The Case Study and the R-Shiny App

The Case Study is based on a hypothetical bank credit risk data set.
The data set contains 26 variables collected on 10,000 observations:

  1. 13 numerical
  2. 13 categorical, including the target variable “Esito Negativo”.

The goal of the Case Study is to analyze the data and to predict the Target Variable.

The present study is developed in R language. R is an open source programming language specific for statistical data analysis. In particular, the Case Study application is developed with an R package, “Shiny”, that allows to build interactive web apps using R code. The aim of the application is to visualize interactively the data and the results of the analysis of the data set focused on the study of bank credit risk.

The developed R Shiny app is currently available at this web link:

The app is composed by three pages/tabs.

First tab: Data Table

The first page allows the visualization of the values of each column of the data set.

It is possible to choose the variables of interest, the number of observations displayed on the screen (10,25,50,100) and sort the columns into multiple levels. It is also possible to download the data in .csv format.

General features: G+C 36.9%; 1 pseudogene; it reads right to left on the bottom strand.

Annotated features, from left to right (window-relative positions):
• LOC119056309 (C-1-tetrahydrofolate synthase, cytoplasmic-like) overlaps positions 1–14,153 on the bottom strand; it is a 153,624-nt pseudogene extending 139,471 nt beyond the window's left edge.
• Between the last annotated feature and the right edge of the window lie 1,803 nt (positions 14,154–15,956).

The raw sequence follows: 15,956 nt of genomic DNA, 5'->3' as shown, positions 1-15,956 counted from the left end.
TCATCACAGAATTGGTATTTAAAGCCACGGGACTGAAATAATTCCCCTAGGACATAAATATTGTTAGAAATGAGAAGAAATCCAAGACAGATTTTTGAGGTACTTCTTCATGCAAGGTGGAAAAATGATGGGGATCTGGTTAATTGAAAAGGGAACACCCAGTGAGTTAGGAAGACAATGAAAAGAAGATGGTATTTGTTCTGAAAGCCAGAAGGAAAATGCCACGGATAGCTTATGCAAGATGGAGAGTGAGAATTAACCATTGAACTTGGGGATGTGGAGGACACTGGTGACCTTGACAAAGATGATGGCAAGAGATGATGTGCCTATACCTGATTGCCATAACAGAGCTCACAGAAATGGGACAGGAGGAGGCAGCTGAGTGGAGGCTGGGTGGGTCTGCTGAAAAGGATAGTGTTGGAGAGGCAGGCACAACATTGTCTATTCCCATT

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Second tab: Data Visualization

The second page allows you to consult the graphs and correlations (or associations) both jointly between the explanatory variables, and as a function of the "Esito Negativo" response variable, that is always present in each graph.

It is possible to choose two by two the variables to be shown on the screen, and graphs with marginal distributions and an appropriate joint distribution plot will be returned depending on the type of variables chosen (categorical, numeric or a categorical and a numeric), always coloured according to the response variable.

Optionally, you can remove zero and missing values.

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Third tab: Prediction

The third page shows the performance measures of some models used in the training and forecasting phase.

Box and Whisker plots (bwplots) make a graphical comparison between accuracy, specificity and sensitivity calculated using a repeated 5-fold-cross-validation and dotplots that show the confidence intervals of the average of the calculated indicators.

Finally, it is reported the confusion matrix related just to the most performing model, the GBM (Stochastic Gradient Boosting Model).

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